One of our clients coined the term “conversationally competent,” which we have shamelessly borrowed, as expressing the level of industry knowledge a professional commonly needs in order to be effective in applying their professional expertise in the industry.
What does that mean?
When I was responsible for telecom industry training at Andersen back in the day, I illustrated “having telecom industry knowledge” as, for example, the ability to know that when a telecom client said they were building an ATM network that it meant they were building a network using Asynchronous Transfer Mode (ATM) technology – not that the client was planning on rolling out cash machines!
In this instance, in-depth knowledge about ATM technology or network design was unlikely to be important. However, knowing that the client was about to make a significant capital investment would enable a consultant to explore, say, the financial impacts on their business of this new initiative and identify areas the client might need assistance: How much are you investing? How are you funding it? Have you considered the tax implications?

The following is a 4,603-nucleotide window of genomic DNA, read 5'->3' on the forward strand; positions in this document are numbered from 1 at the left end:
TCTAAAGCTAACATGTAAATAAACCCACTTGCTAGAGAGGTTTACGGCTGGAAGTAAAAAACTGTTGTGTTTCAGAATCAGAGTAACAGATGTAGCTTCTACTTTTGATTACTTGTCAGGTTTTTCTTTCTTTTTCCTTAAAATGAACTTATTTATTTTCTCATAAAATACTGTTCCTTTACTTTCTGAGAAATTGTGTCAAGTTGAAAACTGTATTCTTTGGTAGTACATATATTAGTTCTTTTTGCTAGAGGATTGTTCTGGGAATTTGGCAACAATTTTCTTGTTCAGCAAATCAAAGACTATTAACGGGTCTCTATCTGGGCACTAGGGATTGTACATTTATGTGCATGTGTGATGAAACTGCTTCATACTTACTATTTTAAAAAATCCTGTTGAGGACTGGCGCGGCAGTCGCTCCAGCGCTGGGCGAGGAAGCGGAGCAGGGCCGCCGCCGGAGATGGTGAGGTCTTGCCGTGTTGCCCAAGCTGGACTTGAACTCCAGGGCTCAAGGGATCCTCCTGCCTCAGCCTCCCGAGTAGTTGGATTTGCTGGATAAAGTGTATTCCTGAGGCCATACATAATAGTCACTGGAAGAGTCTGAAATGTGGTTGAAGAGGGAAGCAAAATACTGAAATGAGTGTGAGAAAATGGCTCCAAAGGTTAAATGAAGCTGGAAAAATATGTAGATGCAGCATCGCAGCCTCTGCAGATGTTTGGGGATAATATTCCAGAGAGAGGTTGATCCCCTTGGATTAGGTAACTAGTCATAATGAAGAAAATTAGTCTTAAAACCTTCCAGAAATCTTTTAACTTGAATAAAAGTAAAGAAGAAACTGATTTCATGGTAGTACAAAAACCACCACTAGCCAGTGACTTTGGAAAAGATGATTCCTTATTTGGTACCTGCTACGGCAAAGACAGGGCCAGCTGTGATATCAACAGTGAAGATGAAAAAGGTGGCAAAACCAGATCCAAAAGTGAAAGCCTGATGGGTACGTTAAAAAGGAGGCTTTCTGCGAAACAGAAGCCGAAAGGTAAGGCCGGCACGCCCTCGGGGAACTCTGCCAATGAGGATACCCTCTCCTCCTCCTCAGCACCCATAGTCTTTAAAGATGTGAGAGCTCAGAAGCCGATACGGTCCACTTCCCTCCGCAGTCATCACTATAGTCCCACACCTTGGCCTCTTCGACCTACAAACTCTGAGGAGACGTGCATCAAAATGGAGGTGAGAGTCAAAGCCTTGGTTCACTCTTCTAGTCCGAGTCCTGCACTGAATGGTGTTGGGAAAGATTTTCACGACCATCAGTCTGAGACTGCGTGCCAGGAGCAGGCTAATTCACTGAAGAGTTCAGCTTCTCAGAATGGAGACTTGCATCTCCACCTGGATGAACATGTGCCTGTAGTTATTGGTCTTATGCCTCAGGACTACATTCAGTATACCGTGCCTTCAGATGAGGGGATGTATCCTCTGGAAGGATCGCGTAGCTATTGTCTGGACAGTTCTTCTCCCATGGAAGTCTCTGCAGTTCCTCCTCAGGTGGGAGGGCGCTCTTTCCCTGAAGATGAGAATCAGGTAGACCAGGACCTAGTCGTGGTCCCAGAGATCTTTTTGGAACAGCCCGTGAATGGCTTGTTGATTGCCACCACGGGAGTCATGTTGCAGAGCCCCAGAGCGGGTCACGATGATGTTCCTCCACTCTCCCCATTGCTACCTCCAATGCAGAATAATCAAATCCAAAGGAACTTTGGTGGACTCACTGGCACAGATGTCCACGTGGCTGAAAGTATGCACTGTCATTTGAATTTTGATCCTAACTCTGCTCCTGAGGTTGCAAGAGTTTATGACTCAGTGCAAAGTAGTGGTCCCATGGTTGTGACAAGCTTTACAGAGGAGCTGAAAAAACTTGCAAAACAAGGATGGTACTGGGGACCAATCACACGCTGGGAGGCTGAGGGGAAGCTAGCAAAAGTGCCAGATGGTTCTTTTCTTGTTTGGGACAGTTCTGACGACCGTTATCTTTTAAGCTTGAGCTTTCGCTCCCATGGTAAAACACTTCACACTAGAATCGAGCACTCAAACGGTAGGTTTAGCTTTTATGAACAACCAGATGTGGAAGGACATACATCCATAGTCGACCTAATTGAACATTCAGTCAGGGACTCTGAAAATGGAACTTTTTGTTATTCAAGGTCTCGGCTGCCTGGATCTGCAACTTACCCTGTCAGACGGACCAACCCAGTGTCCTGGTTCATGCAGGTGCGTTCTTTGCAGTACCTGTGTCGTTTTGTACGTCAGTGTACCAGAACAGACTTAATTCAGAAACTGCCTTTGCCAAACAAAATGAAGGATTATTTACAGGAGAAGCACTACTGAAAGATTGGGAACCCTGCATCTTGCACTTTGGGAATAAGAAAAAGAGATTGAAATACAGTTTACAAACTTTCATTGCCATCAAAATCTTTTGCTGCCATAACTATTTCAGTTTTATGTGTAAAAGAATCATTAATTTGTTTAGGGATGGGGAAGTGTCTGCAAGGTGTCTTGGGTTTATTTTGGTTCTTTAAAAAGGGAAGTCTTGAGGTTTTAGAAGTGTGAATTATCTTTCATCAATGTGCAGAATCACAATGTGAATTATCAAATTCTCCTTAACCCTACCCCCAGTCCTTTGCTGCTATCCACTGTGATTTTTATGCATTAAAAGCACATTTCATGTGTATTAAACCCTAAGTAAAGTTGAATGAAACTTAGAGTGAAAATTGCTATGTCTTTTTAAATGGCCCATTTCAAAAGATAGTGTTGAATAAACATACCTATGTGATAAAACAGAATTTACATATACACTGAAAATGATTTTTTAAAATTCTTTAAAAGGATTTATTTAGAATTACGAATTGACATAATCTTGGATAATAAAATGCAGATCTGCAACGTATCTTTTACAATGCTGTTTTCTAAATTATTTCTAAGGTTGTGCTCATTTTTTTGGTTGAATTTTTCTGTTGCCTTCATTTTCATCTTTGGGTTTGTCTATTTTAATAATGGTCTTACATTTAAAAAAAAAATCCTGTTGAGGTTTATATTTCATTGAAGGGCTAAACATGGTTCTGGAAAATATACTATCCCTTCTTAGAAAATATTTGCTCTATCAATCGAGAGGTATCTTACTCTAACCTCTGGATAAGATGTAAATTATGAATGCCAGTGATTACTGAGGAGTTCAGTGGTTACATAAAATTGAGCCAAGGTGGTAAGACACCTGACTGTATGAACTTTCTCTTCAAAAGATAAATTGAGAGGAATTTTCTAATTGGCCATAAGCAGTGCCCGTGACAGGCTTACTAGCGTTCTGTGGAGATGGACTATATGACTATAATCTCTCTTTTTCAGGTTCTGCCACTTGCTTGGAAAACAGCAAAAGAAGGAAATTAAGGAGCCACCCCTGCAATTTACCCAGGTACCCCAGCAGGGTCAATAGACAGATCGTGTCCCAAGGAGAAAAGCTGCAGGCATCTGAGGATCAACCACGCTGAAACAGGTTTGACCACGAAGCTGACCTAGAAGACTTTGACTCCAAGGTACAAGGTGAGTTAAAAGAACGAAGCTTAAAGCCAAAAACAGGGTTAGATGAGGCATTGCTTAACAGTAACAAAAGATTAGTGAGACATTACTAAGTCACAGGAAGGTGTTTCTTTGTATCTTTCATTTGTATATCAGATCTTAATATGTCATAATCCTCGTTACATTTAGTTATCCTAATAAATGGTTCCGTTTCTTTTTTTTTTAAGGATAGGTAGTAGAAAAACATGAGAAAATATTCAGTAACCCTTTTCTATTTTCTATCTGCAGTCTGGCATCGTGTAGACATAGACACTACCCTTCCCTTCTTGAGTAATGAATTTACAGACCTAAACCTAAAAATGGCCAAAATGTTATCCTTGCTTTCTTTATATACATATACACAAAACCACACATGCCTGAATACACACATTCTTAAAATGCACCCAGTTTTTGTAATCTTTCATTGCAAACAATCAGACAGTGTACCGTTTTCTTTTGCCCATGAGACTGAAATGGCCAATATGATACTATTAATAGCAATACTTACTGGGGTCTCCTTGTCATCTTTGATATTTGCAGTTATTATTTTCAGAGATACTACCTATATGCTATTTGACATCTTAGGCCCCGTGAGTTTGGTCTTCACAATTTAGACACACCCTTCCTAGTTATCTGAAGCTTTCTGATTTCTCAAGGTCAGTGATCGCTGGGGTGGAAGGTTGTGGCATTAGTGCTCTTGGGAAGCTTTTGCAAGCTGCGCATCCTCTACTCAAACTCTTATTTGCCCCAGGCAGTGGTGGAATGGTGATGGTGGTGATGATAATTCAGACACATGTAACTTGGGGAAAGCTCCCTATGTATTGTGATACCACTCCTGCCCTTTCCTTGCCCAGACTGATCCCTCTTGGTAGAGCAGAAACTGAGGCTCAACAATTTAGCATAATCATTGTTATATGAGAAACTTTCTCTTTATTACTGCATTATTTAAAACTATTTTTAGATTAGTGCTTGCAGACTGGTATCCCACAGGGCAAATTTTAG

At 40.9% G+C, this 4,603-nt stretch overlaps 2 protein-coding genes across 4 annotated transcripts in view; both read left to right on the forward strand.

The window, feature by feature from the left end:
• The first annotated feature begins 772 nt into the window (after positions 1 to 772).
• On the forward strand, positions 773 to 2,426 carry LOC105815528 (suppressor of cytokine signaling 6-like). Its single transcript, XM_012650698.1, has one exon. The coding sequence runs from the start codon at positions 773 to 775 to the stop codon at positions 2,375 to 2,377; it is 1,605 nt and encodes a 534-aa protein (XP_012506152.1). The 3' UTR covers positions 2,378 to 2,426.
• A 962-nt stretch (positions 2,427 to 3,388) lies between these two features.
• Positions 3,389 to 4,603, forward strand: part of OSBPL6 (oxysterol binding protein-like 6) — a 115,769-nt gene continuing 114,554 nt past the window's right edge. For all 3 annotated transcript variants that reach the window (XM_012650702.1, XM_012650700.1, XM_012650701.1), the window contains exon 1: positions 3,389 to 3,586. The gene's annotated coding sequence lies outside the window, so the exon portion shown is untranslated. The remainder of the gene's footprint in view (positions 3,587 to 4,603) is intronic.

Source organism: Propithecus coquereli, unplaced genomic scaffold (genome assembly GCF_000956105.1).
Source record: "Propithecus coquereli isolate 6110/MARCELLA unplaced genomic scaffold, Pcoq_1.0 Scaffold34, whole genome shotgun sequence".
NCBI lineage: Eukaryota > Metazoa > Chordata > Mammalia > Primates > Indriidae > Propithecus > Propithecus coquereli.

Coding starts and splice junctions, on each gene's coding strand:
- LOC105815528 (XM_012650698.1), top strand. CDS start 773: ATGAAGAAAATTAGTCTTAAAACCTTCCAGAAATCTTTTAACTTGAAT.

That really is the yard-stick for industry expertise:
What do I need to know about the industry in order to understand what the client is talking about, explore the implications, and deliver service and advice that is relevant and appropriate to the client’s industry?
Horses for courses
At this point it is worth recognizing that this likely differs across the mix of professionals in your firm. Different levels of professional seniority may require different levels of industry knowledge based on the nature of their work and client interaction. Also, firms that run key client programs and/or work effectively across practice disciplines can typically be successful leveraging one or two key industry lead professionals who can help explain the industry characteristics to other professionals that are bringing some specific deep expertise around say a tax or technology issue.
It should also be borne in mind that industry expertise may be of little value if other aspects of your value proposition are out of whack. If your fees are too high, your responsiveness too slow or you simply fail to demonstrate deep expertise in the relevant professional discipline, industry expertise will not make up for these failings.